Wallabies head coach Michael Cheika named his 31-man squad for next month’s World Cup on Friday morning, and the announcement will have brought with it a mix of joy and dejection for a variety of players across Australia.


Some players were always certainties to be etched into Cheika’s final team sheet, others were destined to be left at home.

While these players will be filled with contrasting emotions as their fate over the next six weeks has been sealed, it’s those who sat on the cusp of the side who will be really feeling the jubilation and disappointment of making or missing the cut.

Subsequently, Cheika’s squad announcement has produced plenty of winners and losers as the Wallabies prepare to challenge for a third World Cup title in Japan.


Adam Ashley-Cooper

He may have only played in two tests since rejoining the side at the end of last year following a 27-month absence, but veteran utility back Adam Ashley-Cooper will be heading to his fourth World Cup next month.

With 118 tests to his name, he is Australia’s third most-capped player of all-time, and it’s clear that – despite his ageing body – Cheika and his fellow selectors value the vast experience and versatility that the 35-year-old offers.

Jordan Petaia


On the opposite end of the spectrum is uncapped 19-year-old utility back Jordan Petaia.

Ruled out for the majority of the Reds’ Super Rugby season after picking up a serious foot injury against the Crusaders in early March, the electric teenager has rebounded surprisingly to earn a shock call into the World Cup squad.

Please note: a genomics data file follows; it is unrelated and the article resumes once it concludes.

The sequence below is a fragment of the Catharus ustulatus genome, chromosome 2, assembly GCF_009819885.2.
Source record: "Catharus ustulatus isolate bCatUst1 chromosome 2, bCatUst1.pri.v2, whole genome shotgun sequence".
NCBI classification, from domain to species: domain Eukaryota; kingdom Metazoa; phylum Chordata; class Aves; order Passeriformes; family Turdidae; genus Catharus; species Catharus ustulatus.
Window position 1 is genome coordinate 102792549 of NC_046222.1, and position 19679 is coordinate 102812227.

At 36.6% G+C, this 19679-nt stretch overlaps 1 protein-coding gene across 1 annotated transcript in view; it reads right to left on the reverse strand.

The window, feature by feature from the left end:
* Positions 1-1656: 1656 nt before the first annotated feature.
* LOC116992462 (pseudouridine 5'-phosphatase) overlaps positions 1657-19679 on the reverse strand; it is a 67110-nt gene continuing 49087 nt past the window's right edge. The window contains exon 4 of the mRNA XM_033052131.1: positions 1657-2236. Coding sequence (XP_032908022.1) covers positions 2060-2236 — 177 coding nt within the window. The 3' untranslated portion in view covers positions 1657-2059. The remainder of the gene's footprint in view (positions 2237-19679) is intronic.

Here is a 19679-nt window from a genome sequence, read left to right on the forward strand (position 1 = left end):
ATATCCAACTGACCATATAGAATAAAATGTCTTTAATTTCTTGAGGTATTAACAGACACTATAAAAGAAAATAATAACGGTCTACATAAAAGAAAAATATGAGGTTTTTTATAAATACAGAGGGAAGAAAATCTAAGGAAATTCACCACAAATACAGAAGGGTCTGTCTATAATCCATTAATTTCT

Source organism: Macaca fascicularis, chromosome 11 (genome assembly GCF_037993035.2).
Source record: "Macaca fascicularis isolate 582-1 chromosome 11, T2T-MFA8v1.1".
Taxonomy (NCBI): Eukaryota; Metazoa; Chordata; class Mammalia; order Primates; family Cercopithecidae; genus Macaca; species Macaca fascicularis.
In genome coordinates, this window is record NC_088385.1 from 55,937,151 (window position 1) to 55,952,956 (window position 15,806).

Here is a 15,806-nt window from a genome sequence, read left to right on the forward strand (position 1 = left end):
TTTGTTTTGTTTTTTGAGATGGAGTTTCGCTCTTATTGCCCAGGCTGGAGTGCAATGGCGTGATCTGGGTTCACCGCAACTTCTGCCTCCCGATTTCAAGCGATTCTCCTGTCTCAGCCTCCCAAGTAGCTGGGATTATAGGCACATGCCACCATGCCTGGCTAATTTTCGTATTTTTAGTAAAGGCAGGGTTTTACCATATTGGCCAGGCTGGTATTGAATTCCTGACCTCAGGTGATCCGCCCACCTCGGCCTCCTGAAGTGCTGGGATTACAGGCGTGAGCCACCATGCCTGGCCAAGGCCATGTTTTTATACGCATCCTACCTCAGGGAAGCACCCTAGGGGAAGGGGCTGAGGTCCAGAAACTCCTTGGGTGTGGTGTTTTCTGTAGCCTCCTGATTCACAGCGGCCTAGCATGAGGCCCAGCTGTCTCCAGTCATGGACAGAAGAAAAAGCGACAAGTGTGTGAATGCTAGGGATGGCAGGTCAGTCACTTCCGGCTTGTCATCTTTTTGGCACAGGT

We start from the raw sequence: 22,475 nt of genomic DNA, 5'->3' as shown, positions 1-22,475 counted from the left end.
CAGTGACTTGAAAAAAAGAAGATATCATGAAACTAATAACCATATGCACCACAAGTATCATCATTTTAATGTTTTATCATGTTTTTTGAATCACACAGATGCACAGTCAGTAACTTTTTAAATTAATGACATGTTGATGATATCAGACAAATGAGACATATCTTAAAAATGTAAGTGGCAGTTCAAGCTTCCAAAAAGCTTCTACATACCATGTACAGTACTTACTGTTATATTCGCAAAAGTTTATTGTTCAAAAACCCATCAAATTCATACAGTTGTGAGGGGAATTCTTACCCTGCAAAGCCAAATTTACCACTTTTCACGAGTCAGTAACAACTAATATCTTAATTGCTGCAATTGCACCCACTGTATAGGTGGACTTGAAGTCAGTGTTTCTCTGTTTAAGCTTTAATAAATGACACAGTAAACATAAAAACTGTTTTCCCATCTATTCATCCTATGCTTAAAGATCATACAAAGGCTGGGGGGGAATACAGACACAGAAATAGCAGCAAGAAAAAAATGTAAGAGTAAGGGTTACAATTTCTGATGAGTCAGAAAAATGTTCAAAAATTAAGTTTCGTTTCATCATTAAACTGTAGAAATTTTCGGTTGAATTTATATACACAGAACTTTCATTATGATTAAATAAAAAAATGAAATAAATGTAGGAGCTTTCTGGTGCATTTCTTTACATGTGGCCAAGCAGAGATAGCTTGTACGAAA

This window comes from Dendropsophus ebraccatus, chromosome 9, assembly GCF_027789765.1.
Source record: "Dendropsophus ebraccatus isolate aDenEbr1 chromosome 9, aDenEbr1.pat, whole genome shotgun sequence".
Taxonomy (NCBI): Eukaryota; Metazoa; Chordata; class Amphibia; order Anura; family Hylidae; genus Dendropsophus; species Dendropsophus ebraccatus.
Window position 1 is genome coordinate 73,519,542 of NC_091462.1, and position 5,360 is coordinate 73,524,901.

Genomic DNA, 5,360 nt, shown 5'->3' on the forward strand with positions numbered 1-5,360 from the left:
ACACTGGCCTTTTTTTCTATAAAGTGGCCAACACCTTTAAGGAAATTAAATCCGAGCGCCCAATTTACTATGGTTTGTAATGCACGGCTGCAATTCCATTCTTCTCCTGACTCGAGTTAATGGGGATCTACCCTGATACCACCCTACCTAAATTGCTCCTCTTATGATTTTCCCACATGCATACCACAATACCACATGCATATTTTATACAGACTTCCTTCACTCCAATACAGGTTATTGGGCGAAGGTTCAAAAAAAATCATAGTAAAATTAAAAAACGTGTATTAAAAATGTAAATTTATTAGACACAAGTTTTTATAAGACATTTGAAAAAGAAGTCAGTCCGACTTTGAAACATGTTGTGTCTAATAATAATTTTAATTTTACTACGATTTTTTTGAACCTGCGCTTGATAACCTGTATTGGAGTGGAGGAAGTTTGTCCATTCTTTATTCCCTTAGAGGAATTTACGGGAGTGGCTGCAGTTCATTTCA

He becomes the youngest Wallaby ever to do so, with his positional flexibility, sublime physical attributes and limitless potential enough to win the nod of approval from the selectors.

David Pocock


As Australia’s best player, Pocock was absolute certainty to make it – provided that he was fit.

However, the star loose forward has been dogged by injuries all this year, which put his place on the plane to Japan in jeopardy in the lead-up to the squad announcement.

That hasn’t stopped the 31-year-old – who hasn’t played a test this year – from being included by Cheika and co, though, so expect him to wreak havoc at the breakdown once he completes his prolonged recovery.

Rob Simmons

The fact that Will Skelton couldn’t be lured back into the national set-up from Saracens looks to have worked in Simmons’ favour.

Also fortunate that the selectors have opted for four locks, which is one more than what they took to England four years ago.

The Wallabies will look to utilise his hefty experience at the tournament, where he should notch up his 100th test match.

Jordan Uelese

Has just three tests to his name since his international debut two years ago, and is yet to start for the Wallabies.

Such inexperience, which could be attributed to a bad run of injuries, may have been viewed as a hinderance to Australia’s hooking stocks, but the Melbourne Rebels youngster has been shown faith as he edges out veteran Tatafu Polota-Nau as the squad’s third-choice rake.

Jack Dempsey